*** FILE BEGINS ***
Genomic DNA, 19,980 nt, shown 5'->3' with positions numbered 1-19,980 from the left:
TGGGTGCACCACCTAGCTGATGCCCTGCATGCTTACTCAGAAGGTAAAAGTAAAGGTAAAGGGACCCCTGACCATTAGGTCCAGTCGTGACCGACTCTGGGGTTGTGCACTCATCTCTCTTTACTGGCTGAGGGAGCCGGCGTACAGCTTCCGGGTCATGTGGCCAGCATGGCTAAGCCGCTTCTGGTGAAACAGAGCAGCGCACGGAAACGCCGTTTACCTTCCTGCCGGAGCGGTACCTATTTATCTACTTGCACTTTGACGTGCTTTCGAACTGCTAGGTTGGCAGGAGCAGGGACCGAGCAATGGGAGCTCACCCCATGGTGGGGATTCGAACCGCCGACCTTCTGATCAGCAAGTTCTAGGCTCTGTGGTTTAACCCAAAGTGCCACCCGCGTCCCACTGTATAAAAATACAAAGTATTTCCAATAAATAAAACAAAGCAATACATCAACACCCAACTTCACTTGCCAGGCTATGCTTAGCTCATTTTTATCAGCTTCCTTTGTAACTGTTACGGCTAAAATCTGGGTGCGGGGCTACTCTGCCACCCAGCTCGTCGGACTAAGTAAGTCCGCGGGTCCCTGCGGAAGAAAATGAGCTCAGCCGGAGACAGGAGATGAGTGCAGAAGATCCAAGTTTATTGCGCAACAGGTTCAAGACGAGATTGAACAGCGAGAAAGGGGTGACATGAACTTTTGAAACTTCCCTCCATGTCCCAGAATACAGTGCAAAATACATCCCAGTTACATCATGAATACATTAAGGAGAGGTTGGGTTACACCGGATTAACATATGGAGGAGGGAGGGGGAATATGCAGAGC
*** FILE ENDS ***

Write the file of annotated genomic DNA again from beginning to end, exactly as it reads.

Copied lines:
Genomic DNA, 19,980 nt, shown 5'->3' with positions numbered 1-19,980 from the left:
TGGGTGCACCACCTAGCTGATGCCCTGCATGCTTACTCAGAAGGTAAAAGTAAAGGTAAAGGGACCCCTGACCATTAGGTCCAGTCGTGACCGACTCTGGGGTTGTGCACTCATCTCTCTTTACTGGCTGAGGGAGCCGGCGTACAGCTTCCGGGTCATGTGGCCAGCATGGCTAAGCCGCTTCTGGTGAAACAGAGCAGCGCACGGAAACGCCGTTTACCTTCCTGCCGGAGCGGTACCTATTTATCTACTTGCACTTTGACGTGCTTTCGAACTGCTAGGTTGGCAGGAGCAGGGACCGAGCAATGGGAGCTCACCCCATGGTGGGGATTCGAACCGCCGACCTTCTGATCAGCAAGTTCTAGGCTCTGTGGTTTAACCCAAAGTGCCACCCGCGTCCCACTGTATAAAAATACAAAGTATTTCCAATAAATAAAACAAAGCAATACATCAACACCCAACTTCACTTGCCAGGCTATGCTTAGCTCATTTTTATCAGCTTCCTTTGTAACTGTTACGGCTAAAATCTGGGTGCGGGGCTACTCTGCCACCCAGCTCGTCGGACTAAGTAAGTCCGCGGGTCCCTGCGGAAGAAAATGAGCTCAGCCGGAGACAGGAGATGAGTGCAGAAGATCCAAGTTTATTGCGCAACAGGTTCAAGACGAGATTGAACAGCGAGAAAGGGGTGACATGAACTTTTGAAACTTCCCTCCATGTCCCAGAATACAGTGCAAAATACATCCCAGTTACATCATGAATACATTAAGGAGAGGTTGGGTTACACCGGATTAACATATGGAGGAGGGAGGGGGAATATGCAGAGC